Part 38: Eureka
The Whale Watch Inn doesn’t have a breakfast room. At 8 a.m., according to my Timex, a discrete knock on the door announced my breakfast’s arrival — the time I selected the previous evening. I opened the door to find a wicker tray waiting for me. There was a tasty omelet, homemade corn meal muffins, coffee, juice and fresh fruit. I couldn’t eat it all but Charlize was happy to clean up the omelet and muffins. I polished off the coffee and fresh fruit on my own.
We continued north on Highway 1, trying to concentrate on the road rather than the distraction of one magnificent view after another. Pacific waves crashed against stark dark rocks, sending plumes of white water and spray into the salty air. On the beaches, the waves retrieved grains of sand and carried them back to the ocean floor, only to replace them with the next tide.
We stopped to stretch at Manchester State Park. where Charlize made friends with blonde, 16-month-old Chelsea and her proud parents. Chelsea conducted a long conversation with Charlize who was in a “down/stay”. I had not a clue about the information and/or wisdom being communicated, but Charlize was completely focused and responded to probing fingers and baby pats with licks. I asked Chelsea’s parents if they understood anything the little girl was telling Charlize but they told me my guess was as good as theirs. Charlize was totally engaged but uninterested in sharing any of Chelsea’s secrets with me.
We said our goodbyes, Chelsea crying about being separated from her new best friend. Charlize was thankfully content to stay with me. Her loyalty is sometimes incomprehensible.
We meandered on north to Mendocino. I don’t know why that small town seemed so familiar. I can’t recall ever being there previously, but it is quaint, a throwback to hippie times. Mostly old buildings, many of them decorated with street art. I found a coffee shop, of course. After collecting my two-Splenda latte, I had a short conversation about German shepherd dogs with a couple of seriously un-bathed, heavily bearded, philosophers who were occupying the sidewalk in front of the shop. Charlize sniffed each of them once and indicated she was ready to leave. I avoided getting close enough to challenge my olfactory senses, content to trust her judgment.
Charlize stayed in Old Blue while I took a quick, self-conducted tour of the Mendocino Art Center, followed by a slow drive-through tour of the town. Inside the art center, the volunteer docent on duty indicated that there were a lot of writers living and working in the area, along with many local visual artists and musicians. I spotted an open real estate office and went in to chat about local housing prices with one of the agents, just curious to see what living in that mecca for artists might cost. Half a million buys a 1,000-square-foot, or less, fixer-upper without a clear view of the coastal scenery. I thought California real estate had been hard hit, apparently not in Mendocino.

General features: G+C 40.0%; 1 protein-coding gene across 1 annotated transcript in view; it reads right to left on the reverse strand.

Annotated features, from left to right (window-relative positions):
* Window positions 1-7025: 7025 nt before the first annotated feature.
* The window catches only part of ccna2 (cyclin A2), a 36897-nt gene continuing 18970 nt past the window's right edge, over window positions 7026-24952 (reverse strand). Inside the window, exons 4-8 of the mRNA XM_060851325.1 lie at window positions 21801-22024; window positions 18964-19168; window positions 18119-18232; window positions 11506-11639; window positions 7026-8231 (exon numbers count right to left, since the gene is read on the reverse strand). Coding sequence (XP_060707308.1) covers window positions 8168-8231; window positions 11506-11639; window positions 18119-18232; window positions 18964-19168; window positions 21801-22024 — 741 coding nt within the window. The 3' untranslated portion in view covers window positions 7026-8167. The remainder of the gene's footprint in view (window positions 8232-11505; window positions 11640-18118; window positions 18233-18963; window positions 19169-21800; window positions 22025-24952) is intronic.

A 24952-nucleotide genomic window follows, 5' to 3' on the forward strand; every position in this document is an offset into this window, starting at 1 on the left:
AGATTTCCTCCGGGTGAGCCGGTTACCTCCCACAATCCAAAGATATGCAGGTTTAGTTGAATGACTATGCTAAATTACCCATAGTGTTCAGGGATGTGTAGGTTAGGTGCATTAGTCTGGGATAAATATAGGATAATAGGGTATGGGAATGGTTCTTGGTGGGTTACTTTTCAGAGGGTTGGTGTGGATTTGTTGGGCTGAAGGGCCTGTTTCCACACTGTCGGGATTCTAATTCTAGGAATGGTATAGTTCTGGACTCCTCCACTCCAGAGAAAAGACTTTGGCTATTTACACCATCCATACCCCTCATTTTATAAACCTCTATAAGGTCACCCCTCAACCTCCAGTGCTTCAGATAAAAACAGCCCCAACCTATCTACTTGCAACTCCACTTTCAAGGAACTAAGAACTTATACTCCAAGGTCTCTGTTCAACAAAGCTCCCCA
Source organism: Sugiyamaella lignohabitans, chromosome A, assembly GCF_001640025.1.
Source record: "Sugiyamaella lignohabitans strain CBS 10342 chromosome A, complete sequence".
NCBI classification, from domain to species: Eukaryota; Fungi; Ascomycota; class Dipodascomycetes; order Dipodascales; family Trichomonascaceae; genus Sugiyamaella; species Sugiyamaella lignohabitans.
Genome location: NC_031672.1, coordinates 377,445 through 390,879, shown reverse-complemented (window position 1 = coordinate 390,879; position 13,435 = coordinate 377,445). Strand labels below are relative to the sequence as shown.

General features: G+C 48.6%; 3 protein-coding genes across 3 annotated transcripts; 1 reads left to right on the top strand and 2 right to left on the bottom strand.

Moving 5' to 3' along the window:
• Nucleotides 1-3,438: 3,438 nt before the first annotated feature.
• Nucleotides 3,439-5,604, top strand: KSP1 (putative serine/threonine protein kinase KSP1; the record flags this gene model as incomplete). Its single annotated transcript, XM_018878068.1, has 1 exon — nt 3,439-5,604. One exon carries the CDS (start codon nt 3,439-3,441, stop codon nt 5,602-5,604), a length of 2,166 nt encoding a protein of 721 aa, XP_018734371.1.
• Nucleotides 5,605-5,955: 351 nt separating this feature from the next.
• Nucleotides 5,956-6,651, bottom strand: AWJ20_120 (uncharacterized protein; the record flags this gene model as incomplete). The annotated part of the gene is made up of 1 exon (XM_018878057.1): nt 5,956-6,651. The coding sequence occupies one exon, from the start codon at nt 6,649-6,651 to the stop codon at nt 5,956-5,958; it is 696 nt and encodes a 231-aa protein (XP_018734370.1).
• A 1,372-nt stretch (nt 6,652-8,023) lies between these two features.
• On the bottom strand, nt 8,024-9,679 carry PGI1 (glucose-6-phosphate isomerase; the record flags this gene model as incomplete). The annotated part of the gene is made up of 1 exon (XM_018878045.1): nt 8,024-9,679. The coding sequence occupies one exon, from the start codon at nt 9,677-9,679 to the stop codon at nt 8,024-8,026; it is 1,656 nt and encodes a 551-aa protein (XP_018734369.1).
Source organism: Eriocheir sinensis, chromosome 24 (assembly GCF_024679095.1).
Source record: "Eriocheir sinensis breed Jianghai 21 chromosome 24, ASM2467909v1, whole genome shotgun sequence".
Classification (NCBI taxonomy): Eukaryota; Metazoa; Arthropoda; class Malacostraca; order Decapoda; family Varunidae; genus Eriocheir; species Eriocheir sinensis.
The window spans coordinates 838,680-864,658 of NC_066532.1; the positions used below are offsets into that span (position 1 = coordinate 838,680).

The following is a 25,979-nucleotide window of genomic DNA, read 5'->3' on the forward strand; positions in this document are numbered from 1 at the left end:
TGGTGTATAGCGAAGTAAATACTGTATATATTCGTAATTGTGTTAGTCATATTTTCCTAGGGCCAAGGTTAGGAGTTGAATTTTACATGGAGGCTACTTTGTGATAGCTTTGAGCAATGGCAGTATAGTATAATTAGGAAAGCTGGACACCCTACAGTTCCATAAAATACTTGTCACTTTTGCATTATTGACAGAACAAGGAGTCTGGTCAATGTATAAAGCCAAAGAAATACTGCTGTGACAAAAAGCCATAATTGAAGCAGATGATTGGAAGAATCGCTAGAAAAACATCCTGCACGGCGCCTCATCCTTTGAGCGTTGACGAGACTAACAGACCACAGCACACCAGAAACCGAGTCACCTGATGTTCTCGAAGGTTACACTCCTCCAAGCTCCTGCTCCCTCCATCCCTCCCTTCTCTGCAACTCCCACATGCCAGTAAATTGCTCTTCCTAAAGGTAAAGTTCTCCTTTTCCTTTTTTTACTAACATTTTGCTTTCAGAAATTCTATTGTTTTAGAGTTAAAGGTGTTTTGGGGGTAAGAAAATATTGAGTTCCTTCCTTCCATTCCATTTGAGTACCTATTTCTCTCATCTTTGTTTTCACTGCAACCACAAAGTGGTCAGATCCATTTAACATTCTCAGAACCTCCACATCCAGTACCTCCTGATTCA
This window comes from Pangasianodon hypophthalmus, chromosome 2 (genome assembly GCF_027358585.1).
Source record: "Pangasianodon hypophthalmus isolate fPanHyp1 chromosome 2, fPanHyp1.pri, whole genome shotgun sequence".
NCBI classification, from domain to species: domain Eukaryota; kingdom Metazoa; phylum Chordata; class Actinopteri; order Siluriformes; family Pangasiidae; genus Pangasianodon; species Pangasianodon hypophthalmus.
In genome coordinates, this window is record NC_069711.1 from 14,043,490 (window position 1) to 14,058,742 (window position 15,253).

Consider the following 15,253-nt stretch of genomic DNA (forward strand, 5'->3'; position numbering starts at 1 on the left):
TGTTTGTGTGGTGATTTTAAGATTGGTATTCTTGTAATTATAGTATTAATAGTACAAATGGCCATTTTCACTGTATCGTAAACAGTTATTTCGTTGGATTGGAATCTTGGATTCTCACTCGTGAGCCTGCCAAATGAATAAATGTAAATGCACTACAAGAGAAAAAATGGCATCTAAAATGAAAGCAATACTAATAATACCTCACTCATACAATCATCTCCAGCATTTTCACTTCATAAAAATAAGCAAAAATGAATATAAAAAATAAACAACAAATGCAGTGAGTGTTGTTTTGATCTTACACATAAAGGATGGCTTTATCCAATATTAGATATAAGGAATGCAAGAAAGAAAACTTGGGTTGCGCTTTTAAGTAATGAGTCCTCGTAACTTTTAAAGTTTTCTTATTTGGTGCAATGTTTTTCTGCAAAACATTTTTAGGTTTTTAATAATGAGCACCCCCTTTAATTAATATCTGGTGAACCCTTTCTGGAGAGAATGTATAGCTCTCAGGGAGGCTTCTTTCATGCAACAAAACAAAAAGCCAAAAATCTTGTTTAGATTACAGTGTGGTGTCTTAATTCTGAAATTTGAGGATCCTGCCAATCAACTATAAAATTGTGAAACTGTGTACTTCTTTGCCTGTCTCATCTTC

Back on Highway 1, the road swung east to Drive Thru Tree Park, where the road magically converted to Highway 101. We continued northward, inland from the coast, and experienced several groves of Redwoods including the Richardson Grove State Park and the Humboldt Redwoods State Park. The highway was now identified as the Redwood Highway, offering samples of once many hundreds of square miles of Giant Redwood forests. Once again I wished I could have traveled with Jedediah Smith to be one of the first Americans to experience that time and place. Charlize, Old Blue and I crossed and re-crossed the Eel River, continuing north past Humboldt Bay and on into Eureka, where we had reservations at the Carter House Inns.
We found the place, which was actually three separate buildings on the north end of Eureka’s Old Town. Our room was on the ground floor of the Victorian Bell Cottage building, with a private outside entrance to the room. I was trying for an “artistic” view of the building framed by the setting sun, didn’t get it. Our room had wood floors, a bathroom with Victorian fixtures and a large bedroom with Victorian furniture but a comfortable bed. There was an extra charge for Charlize but came with a flannel blanket and a stainless steel food bowl as mementos of our stay.
After dinner, Charlize and I went for a walk past the marina, where we encountered a middle-aged man riding a bike outfitted with a single-wheeled trailer stacked high with his possessions. A pit bull was comfortable on top of the collection. We were never closer than 20 yards or so, but Charlize strained against the leash and the pit bull rose to his feet, both of them with hackles up. I presume both animals were just defending their respective pack leaders. I put Charlize into a sit/stay and blocked her line of vision to the other dog. I made her pay attention only to me by touching and talking to her whenever she tried to look for the other dog. She calmed and the bicycle man and his dog pedaled away without incident.
— By Dr. David Gross
After his losing his wife of 52 years to cancer, Dr. David Gross has embarked on an extended road trip with his new dog, Charlize, and is writing about his experiences.